North Korea has begun blocking access to Twitter and Facebook on domestic Internet connections offered to foreigners, according to a report last week.
If correct, the move is apparently the first active blocking of Internet access by the North Korean government and comes at a time when it appears to be slowly tightening the screws on outflow of information via foreigners and tourists.
On the surface, it stops the immediate posting of images and messages on the two More >
North Korea has banned the use of satellite Internet connections and WiFi networks by foreign embassies and international organizations unless they get government approval.
The switch, which came in mid August, gives credibility to an earlier report that unencrypted wireless networks at embassies were being used by North Korean citizens to gain uncensored access to the Internet.
Foreign missions and aid agencies were notified of the change in policy on August 20 in a communique from the country’s Ministry of Foreign Affairs, the full text of which was published on Monday by NK News.
In it, the country’s State Radio Regulatory Department said unlicensed WiFi More >
South Korea’s top court has upheld the acquittal of a free-speech activist for retweeting North Korean tweets, according to several local media reports.
Park Jung-geun, a Seoul-based photographer, was arrested under the country’s anti-communist National Security Law for a series of tweets posted in late 2010 and early 2011. They included retweets from Uriminzokkiri, a China-based website with close links to the regime in Pyongyang, and some in which Park had substituted his own face in revolutionary imagery (see below).
A hackathon that aimed to find new ways to get information in, out and around North Korea took place over the weekend in San Francisco. The event, called “Hack North Korea,” was organized by New York-based charity Human Rights Foundation and brought together programmers, human rights campaigners and defectors.
Several teams spent the weekend working on ideas that would enable digital information to be concealed, hidden or otherwise transmitted without raising the suspicion of authorities. The ideas ran from the low-tech, using a catapult to fling things across the Yalu River that divides North Korea and China, to the high-tech, involving satellites, stenography and information More >
North Korea’s state-run news agency issued a sharp criticism over the weekend of U.S. funding of technology projects that attack censorship.
The commentary, published on Saturday, points to dissatisfaction among the North Korean elite with U.S. funding of projects that enable the free flow of information and bypass Internet censorship.
It comes as U.S. State Dept.’s Bureau of Democracy, Human Rights and Labor (DRL) is evaluating proposals for its latest round of funding aimed at human rights and democracy in North Korea. The DRL is offering up to $350,000 to organizations for projects targeted at the DPRK.
North Korea maintains one of the most formidable state-sanctioned censorship regimes in the More >
Three of North Korea’s state security and censorship organizations have been called out by Reporters Without Borders in the organization’s latest ranking of “Enemies of the Internet.”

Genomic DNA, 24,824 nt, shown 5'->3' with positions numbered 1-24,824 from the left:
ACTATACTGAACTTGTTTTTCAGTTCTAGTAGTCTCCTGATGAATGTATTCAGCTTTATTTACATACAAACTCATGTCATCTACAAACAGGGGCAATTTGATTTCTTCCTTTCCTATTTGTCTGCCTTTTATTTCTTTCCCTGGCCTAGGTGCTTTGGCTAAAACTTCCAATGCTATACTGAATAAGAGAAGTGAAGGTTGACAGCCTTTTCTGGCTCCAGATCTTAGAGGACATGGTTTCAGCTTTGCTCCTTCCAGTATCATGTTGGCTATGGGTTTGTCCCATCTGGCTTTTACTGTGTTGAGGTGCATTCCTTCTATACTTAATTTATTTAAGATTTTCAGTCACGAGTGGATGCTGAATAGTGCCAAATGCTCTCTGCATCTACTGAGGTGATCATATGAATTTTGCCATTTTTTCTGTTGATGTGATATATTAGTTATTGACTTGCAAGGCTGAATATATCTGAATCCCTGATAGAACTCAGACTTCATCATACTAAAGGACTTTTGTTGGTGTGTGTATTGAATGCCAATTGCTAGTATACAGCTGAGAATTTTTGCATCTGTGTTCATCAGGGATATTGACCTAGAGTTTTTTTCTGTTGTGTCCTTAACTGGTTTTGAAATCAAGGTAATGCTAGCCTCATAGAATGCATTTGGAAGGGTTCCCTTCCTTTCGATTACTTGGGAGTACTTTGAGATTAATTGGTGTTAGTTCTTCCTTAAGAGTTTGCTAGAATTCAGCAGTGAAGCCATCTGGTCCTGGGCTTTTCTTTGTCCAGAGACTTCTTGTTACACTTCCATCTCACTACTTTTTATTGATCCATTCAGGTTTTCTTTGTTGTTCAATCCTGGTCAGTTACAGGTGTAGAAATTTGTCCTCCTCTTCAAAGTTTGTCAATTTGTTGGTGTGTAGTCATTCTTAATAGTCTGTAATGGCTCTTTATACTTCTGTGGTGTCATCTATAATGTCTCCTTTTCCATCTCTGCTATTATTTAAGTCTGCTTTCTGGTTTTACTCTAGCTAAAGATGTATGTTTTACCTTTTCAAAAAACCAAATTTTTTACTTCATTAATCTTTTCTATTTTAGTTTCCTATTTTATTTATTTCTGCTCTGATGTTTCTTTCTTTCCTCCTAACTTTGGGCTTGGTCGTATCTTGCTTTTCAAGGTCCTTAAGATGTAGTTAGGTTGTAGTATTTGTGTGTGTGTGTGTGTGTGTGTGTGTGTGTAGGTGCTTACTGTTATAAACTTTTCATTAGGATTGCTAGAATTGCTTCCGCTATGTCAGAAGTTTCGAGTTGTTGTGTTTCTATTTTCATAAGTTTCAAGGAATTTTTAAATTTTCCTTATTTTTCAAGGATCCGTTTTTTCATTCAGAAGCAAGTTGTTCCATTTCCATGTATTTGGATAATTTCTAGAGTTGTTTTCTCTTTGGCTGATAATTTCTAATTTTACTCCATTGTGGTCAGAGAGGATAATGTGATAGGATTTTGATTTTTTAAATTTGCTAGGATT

The report was published on Wednesday, which RSF and Amnesty International have named world day against cyber censorship.
The three organizations named by RSF are the Central Scientific and Technological Information Agency, which runs the domestic intranet system, Group 109, which attempts to police distribution of illegal foreign content, and Bureau 27, which monitors cell phones and radio broadcasts.
RSF calls Group 109 “censorship’s elite force” and draws on testimony provided to the United Nations that claims More >
Will Scott, a computer scientist from Washington state, just returned from several months as a guest lecturer at the Pyongyang University of Science and Technology (PUST).
In an interview with North Korea Tech and in posts on Reddit, Scott spoke about what it’s like to be at PUST.
This is part two of a three-part series. Part one published yesterday covered life at PUST and part three looks at North Korea’s Red Star Linux.
When PUST was first proposed, the school said it was intending to use a satellite More >
Almost ten years in planning, PUST is the country’s first privately-run university and backed with funds from evangelical Christian organizations in the U.S. and overseas.
It currently has several hundred students and guest lecturers make semester-long commitments to PUST and travel from overseas to teach students.
One such lecturer, Will Scott from Washington state, has just returned from the university.
Through a series of posts on Reddit and in emails with North Korea Tech, Scott provided a glimpse into what it’s More >
The verdict, which likely comes as no surprise to anyone that watches the country, was included in the New York-based group’s annual “World Report” on human rights in countries around the world.
“The government continues to impose totalitarian rule,” the report said.
Five pages are devoted to North Korea and sum up the government’s use of torture and executions, prison camps, restrictions on movement, refugees and labor rights.
On the issue of freedom of access to information, the report More >